Skip to Content


No results


No results


No results

Search Results


No results
Search events using: keywords, sponsors, locations or event type
When / Where
All occurrences of this event have passed.
This listing is displayed for historical purposes.

event event
Angela K. Pannier, Ph.D.
Associate Professor, Biological Systems Engineering Department
University of Nebraska

“Priming Nonviral Gene Delivery for Stem Cell and Vaccination Applications”

Gene delivery is the delivery of exogenous genetic material to cells with the goal of altering molecular physiology to produce a cellular or systemic phenotype change. Unlike many conventional drugs, free nucleic acids are not readily internalized by eukaryotic cells due to size and charge, but many methods of their delivery to cells are the subject of intense research, including viral and non-viral methods. Non-viral gene delivery methods are much less efficient than viral methods, but flexibility in genetic cargo, ease of transfection protocols, and lack of safety issues make them advantageous alternatives. Strategies to engineer more effective non-viral gene delivery materials and methods are highly dependent on variable parameters such as cell type and application, and have focused on engineering increasingly more complex lipid and polymer vectors, but the rational design of new technologies is limited by our current knowledge of several key cellular barriers. To expand our knowledge of the “biology of transfection” our group has made efforts to understand the process of gene delivery, using diverse tools include modeling, gene expression analysis, high throughput screening, cell priming, and the development of new material systems, for stem cell and vaccination applications.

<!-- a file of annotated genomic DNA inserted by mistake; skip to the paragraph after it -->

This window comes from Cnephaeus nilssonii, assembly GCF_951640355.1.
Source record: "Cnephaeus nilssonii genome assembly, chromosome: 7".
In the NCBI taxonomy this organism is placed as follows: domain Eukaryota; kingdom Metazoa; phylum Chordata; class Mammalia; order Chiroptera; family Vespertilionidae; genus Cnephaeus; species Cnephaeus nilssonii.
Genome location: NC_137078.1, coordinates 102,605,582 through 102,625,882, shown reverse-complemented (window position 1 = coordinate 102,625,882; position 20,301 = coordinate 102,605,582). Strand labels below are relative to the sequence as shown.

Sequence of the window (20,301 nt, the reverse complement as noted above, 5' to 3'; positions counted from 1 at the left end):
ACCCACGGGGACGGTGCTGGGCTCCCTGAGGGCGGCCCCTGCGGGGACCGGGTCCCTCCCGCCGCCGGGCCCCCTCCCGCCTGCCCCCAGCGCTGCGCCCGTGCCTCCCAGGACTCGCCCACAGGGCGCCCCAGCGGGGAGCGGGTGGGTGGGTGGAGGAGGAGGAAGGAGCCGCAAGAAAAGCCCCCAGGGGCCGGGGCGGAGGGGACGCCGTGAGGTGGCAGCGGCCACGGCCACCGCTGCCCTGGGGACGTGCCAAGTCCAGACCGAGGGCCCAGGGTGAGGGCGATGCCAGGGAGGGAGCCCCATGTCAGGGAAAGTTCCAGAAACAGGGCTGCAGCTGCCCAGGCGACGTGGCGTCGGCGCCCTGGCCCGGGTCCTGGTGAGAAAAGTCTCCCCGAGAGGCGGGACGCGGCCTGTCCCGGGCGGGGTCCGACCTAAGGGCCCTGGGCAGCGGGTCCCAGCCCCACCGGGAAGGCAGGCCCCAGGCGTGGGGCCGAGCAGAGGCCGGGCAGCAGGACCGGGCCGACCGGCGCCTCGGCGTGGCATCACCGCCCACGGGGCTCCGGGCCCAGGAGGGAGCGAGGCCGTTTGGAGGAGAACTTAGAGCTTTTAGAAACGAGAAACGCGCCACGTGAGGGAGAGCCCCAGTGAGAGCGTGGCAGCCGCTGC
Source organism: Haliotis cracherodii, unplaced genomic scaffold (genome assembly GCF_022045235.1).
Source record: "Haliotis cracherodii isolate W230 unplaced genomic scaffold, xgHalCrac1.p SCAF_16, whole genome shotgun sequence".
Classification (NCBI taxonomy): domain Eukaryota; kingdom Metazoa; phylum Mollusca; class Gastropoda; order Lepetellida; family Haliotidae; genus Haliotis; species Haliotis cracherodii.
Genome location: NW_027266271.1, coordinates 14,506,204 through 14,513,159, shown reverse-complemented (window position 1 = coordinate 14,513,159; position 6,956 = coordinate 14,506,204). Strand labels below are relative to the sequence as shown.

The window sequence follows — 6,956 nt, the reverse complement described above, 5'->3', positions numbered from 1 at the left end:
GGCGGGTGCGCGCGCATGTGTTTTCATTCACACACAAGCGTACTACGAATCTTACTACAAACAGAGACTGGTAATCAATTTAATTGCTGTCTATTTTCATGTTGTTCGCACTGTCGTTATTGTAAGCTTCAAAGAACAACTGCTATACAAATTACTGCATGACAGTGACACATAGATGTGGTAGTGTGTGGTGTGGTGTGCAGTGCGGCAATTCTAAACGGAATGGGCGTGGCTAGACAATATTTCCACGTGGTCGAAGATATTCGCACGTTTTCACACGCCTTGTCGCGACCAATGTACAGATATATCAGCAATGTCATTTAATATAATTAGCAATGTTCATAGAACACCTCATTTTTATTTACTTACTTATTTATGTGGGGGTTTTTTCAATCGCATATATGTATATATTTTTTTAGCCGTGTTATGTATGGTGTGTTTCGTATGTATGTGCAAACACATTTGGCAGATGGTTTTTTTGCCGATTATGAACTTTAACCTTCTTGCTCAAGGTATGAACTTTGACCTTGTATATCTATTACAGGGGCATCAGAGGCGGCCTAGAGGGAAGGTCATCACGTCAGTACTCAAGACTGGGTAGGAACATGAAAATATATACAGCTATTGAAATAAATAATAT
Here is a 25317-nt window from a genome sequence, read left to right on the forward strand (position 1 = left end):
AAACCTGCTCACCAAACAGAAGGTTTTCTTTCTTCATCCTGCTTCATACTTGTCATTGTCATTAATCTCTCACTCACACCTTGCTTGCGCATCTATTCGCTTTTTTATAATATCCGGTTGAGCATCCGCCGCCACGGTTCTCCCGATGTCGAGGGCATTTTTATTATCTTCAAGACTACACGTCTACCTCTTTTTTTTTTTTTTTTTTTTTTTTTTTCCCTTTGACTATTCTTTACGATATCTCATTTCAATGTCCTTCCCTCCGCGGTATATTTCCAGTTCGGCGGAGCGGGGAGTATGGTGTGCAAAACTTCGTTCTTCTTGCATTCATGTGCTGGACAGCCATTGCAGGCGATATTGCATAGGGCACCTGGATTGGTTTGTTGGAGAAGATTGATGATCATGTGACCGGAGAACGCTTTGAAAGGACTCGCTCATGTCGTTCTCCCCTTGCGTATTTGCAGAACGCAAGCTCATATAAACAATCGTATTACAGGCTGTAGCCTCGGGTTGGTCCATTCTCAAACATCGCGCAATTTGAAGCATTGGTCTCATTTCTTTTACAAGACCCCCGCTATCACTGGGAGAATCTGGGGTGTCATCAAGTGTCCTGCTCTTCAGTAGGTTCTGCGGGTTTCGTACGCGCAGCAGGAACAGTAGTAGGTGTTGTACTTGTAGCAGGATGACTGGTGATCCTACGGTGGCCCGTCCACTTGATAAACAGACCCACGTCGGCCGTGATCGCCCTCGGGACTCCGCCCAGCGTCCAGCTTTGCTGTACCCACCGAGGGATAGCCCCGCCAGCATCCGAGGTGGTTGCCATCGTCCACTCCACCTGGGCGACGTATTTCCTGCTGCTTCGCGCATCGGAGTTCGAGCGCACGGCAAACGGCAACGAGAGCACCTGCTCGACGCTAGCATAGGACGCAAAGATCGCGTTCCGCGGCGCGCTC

event event

Explore Similar Events

  •  Loading Similar Events...

Back to Main Content